Monday, June 14, 2010

Attempted Midmorning Recovery Fizzles, Gold Continues Slump

Gold began regular trading with a dive, which took it down to below $1,222. Pausing and churning between that level and $1,224, the metal spiked up above $1,228 in the fifteen minutes after the stock markets opened. Perhaps because the averages continued to climb, perhaps because the spike was caused by short covering that didn't last, or perhaps because it tracked the U.S. dollar, gold reversed and sunk down to $1,220. After pausing at that level, the metal sunk further to bottom at $1,215.30. That downwards spike didn't last, and the metal rose back up to settle in a range bordered by $1,218 and $1,221. As of 11:54 AM, the spot price was $1,219.00 for a loss of $8.50 on the day. The Kitco Gold Index attributed -$22.60 to predominant selling and +$14.10 to weakness in the greenback.

The U.S. Dollar Index recovered a little early in the session, to almost 87.6, but continued sinking after 9:45. In an uneven decline, the Index was driven down below 87.2 before reversing somewhat in late morning. As of 11:56, it was 86.32.

Again, a renewal of optimism has taken its toll on gold. Although still well above $1,200, the metal has lost its Friday gains. The afternoon part of regular trading will show how much more of a toll is taken.

Update: A Moody's downgrade of Grecian sovereign debt from A3 to Ba1 gave a boost to gold, although it had already bottomed before the announcement was disseminated. The morning decline stalled around the $1,218 level, and stayed there until the rally kicked off at 12:45 PM ET. Peaking at $1,225, the metal fell back to $1,222 before sneaking up again. As of 1:30 PM ET, the end of the pit session, spot gold was at $1,223.50 for a drop of $4.00 on the day. The Kitco Gold Index assigned -$14.80's worth of change to predominant selling and +$10.80's worth to overall weakness in the greenback.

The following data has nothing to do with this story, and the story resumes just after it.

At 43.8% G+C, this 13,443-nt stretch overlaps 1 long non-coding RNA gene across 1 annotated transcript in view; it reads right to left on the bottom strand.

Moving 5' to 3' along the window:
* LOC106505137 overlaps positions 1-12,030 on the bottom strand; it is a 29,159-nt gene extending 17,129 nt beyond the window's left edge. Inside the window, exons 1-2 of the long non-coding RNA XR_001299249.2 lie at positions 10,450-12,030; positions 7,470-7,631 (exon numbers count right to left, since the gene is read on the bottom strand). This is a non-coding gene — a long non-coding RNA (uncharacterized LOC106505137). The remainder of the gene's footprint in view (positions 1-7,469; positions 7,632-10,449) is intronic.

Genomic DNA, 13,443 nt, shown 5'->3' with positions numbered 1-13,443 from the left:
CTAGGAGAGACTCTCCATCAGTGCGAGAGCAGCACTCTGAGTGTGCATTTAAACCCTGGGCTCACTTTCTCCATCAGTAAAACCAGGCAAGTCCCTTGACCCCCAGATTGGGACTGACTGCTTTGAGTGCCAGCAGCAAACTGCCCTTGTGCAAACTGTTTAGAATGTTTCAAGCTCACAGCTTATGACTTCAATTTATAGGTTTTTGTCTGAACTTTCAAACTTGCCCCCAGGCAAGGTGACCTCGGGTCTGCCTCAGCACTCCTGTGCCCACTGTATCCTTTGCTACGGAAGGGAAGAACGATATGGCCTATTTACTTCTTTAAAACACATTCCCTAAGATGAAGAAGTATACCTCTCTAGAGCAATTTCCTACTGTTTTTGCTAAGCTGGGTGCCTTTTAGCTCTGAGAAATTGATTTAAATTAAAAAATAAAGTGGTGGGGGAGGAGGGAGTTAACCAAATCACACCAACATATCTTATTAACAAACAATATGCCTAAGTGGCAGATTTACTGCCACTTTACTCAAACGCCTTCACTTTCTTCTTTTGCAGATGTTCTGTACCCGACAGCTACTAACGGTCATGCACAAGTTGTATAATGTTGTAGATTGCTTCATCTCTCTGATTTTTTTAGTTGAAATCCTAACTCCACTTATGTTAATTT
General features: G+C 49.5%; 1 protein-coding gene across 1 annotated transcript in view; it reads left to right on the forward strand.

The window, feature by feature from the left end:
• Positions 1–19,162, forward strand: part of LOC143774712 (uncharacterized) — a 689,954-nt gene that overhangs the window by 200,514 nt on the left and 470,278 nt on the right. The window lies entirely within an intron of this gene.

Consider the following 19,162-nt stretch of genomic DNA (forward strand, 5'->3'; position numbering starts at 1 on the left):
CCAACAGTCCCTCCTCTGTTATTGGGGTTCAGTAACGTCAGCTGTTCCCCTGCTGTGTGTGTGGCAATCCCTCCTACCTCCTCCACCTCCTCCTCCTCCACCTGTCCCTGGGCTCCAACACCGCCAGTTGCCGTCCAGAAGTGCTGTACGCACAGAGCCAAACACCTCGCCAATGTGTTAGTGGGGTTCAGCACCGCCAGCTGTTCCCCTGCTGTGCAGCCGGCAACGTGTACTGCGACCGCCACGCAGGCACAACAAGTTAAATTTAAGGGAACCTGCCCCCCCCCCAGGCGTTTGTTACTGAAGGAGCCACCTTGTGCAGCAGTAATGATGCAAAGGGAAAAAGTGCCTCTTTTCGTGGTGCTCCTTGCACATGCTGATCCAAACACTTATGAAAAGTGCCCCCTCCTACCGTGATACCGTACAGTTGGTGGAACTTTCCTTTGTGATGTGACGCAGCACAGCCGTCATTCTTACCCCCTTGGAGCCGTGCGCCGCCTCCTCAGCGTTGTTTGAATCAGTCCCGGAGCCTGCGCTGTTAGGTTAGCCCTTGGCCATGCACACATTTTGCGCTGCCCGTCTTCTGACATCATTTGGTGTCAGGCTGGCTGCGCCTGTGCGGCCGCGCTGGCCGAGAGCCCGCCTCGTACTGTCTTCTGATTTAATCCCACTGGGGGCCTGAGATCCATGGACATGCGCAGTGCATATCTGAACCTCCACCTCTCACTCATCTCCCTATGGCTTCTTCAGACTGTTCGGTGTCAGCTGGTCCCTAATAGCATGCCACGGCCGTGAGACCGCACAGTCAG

The U.S. Dollar Index also bottomed in late morning; its recovery rally was stronger than gold's. Making 86.35 by just before noon, the Index settled back into a 86.25-86.3 range. It was in the middle of that range when the Moody's news hit. The ensuing rally took the Index up to 86.6 before it settled down and slid sideways at a little above 86.5. As of 1:30, it was at 86.53.

Moody's downgrade didn't have a spectacular effect on both safety assets, suggesting that it wasn't that much of a surprise, but it did aid in reversing their declines. Gold is now well above $1,220, and is on track to ending the day with only a small loss.

Update 2: The electronic-trading hitch was more wobbly than usual, and the end loss could be pegged as more than small, but gold ended up closing in the low 1220s. After peaking again at $1,225 right after the pit session ended, the metal fell for the next hour to bottom out at a little more than $1,218. Pulling back up, it reached $1,224 by the time the equity markets closed. Moving downwards again, it bottomed this time above $1,220. A slight rise at the end put it at its closing price of $1,221.40 for a loss of $6.10 since Friday's close. The Kitco Gold Index attributed -$15.00 to predominant selling and +$8.90 to greenback weakness. Those two components sum up to the raw change on the day.